The year was 2000. I was in Thailand. I’d spent the previous two weeks in Bangkok and Chang Mai and I wanted to escape the tourists, the crazy traffic and the smog. So I made my way to Chang Rai, a small city way up north, where I rented a moped and embarked upon a four-day trip exploring the beautiful mountains and countryside of northern Thailand.
I’ll never forget the first day on the moped. I had to practice on some side streets before venturing into the heavily trafficked main roads. To accelerate I had to pull back on the right handlebar. Easy enough. However, when I was a kid I had a little Quinn bike where pulling back on the handlebar meant STOP. Even after all those years, my brain still subconsciously equated pulling back with braking. You can guess what happened next.
After about ten minutes of practicing and feeling comfortable, I approached a curb and went to put on the brakes. I pulled back on the handlebar.
Before I knew what happening, I was flying over the curb, plowing through a pile of trash and crashing into the side of a house.
The thud of the collision resonated like a thunderclap down the quiet side street. Residents started coming out of their houses to see what happened.
Somehow I was OK. There was a metal basket on the front of the bike that cushioned the blow. The only damage was a dented basket and crack on the plastic guard that protected the front wheel. Cost me about $20 when I returned the bike four days later.
But I digress. Back to the point of my story.
The four-day journey was absolutely fantastic and one of the highlights of my trip.
Except for one day. A day I will never forget.
On the last day I’d planned a half day trip up this mountain just outside of Chang Rai. I had a map that looked more like a first grade art project than an actual map. I should’ve known better.
To make a long story short, I got horribly lost. The paved road turned into a treacherous dirt road which was totally unfit for my crappy moped. I came oh-so-close to getting stranded in mud on a few occasions. There were other times I had to get off the moped and walk it through dangerously steep curves.
As I kept going, off in the distance I’d occasionally see the brown thatched rooves of a traditional hilltribe village set amidst the heavily forested mountainsides.
As it got later and later in the day I thought I might have to find my way in and try to communicate to someone that I was lost.
I had thoughts of being tied up over a fire pit as scantily clad natives danced around me with spears while offering me up as a sacrifice to their gods.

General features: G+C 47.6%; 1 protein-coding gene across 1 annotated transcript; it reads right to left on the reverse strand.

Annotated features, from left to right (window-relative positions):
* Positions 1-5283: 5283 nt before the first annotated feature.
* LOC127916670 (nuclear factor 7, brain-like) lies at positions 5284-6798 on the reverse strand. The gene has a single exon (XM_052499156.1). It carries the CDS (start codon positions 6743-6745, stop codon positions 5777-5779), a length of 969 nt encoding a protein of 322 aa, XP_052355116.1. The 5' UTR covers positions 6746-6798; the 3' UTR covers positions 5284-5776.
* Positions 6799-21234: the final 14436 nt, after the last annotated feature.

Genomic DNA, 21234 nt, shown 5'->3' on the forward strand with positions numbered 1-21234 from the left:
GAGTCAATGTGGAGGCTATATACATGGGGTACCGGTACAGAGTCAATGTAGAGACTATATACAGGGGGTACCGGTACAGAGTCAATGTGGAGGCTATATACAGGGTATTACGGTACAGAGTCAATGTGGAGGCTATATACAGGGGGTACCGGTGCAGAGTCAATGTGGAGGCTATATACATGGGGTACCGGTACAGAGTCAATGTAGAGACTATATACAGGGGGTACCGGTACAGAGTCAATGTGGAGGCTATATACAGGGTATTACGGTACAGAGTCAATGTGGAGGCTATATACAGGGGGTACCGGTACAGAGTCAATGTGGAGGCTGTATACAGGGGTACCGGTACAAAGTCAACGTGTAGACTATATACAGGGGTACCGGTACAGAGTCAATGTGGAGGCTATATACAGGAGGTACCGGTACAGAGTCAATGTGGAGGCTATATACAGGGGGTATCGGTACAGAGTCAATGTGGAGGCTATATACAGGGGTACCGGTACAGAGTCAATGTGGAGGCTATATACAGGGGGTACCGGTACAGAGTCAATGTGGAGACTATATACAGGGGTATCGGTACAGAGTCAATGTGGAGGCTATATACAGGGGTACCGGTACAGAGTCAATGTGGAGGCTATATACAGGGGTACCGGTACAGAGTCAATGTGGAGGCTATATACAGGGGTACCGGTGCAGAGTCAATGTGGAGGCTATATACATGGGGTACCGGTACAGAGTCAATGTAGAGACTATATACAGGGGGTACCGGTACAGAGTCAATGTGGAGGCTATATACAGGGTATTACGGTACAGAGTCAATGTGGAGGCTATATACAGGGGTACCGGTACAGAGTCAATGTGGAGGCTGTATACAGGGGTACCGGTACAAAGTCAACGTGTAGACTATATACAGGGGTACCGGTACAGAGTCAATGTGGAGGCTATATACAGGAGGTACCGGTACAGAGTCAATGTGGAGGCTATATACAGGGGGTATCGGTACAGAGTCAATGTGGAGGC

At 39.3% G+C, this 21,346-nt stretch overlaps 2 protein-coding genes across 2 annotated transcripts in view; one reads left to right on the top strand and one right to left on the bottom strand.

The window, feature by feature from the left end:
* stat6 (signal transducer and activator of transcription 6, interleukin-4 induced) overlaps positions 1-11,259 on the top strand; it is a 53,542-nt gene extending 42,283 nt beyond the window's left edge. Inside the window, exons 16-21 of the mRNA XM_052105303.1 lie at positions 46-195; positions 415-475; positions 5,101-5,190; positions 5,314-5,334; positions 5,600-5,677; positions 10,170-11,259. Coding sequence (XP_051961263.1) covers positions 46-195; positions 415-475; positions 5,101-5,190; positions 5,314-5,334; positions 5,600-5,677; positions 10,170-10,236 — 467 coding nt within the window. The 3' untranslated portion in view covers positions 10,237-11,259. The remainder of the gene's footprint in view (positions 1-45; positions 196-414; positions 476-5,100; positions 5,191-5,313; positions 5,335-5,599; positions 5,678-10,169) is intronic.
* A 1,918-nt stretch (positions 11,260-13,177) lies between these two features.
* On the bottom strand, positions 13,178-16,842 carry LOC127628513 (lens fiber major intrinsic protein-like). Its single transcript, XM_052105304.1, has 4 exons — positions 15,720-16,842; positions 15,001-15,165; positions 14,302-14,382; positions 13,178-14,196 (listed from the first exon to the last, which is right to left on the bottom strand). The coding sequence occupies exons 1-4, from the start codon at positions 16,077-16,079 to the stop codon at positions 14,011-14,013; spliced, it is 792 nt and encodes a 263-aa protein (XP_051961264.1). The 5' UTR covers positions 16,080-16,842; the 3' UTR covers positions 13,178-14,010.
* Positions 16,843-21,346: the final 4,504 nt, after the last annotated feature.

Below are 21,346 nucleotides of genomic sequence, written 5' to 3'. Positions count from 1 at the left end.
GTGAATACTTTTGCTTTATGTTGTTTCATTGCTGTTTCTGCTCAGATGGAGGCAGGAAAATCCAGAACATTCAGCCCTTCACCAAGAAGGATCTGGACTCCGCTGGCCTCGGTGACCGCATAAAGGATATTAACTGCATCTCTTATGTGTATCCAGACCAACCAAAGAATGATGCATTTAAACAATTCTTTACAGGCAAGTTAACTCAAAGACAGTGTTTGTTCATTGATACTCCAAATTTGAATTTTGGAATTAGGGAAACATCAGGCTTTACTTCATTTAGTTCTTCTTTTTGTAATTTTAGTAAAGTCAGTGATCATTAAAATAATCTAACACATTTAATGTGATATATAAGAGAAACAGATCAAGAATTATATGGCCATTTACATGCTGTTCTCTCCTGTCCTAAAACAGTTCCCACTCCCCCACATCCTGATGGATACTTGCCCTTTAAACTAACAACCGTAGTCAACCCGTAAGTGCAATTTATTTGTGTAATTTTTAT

I know that’s a horribly stereotypical thing to say but I guess that’s what happens when you grow up watching movies like Indiana Jones.
Ironically, a few days later I’d be sleeping in one of these hilltribe villages on purpose.
Thousands of westerners embark on guided treks throughout the hills of northern Thailand every year. For better or worse, tourists bring money and in return the villagers offer a taste of their traditional lifestyle for a few nights. On my trek the villagers were kind and generous, cooking for us and showing us how they lived and survived. It was a remarkable experience.
But I hadn’t had that experience yet and even if I had, I did not want to start venturing off into the forest on my own.
Hoping it didn’t have to come to that, I kept going and going and going, hoping I’d eventually hit a paved road again.
Thankfully, I did and I found my way out – twelve hours later, on the opposite side of the mountain and well after sunset.
By the time I made it back to my guest house in Chang Rai, I was absolutely exhausted and my nerves were shot to hell.
For whatever reason, Pizza Hut was one of the more common fast food chains in Thailand back then. If you’re new to this blog, you should know that Pizza Hut is one of the last places on earth I’d ever promote or recommend. And in my four months in Thailand I’m proud to say that I avoided it all costs.
That night, I needed to soothe my nerves and be somewhere that felt safe and familiar. I needed to go somewhere that felt like home.
Pizza Hut was a short walk from my guest house and it was exactly what I needed.
The cushy, padded booth felt like heaven. I ordered a Coke and a pizza. It was the only time in my life that I ate an entire pizza by myself.
It was the best meal I ever had.
Craig Fear is the creator of Fearless Eating and the author of three books, The 30-Day Heartburn Solution, Fearless Broths and Soups and The Thai Soup Secret. After years helping clients with digestive issues, Craig decided to pursue writing full-time. He intends to write many more books on broths and soups from around the world! Click here to learn more about Craig.
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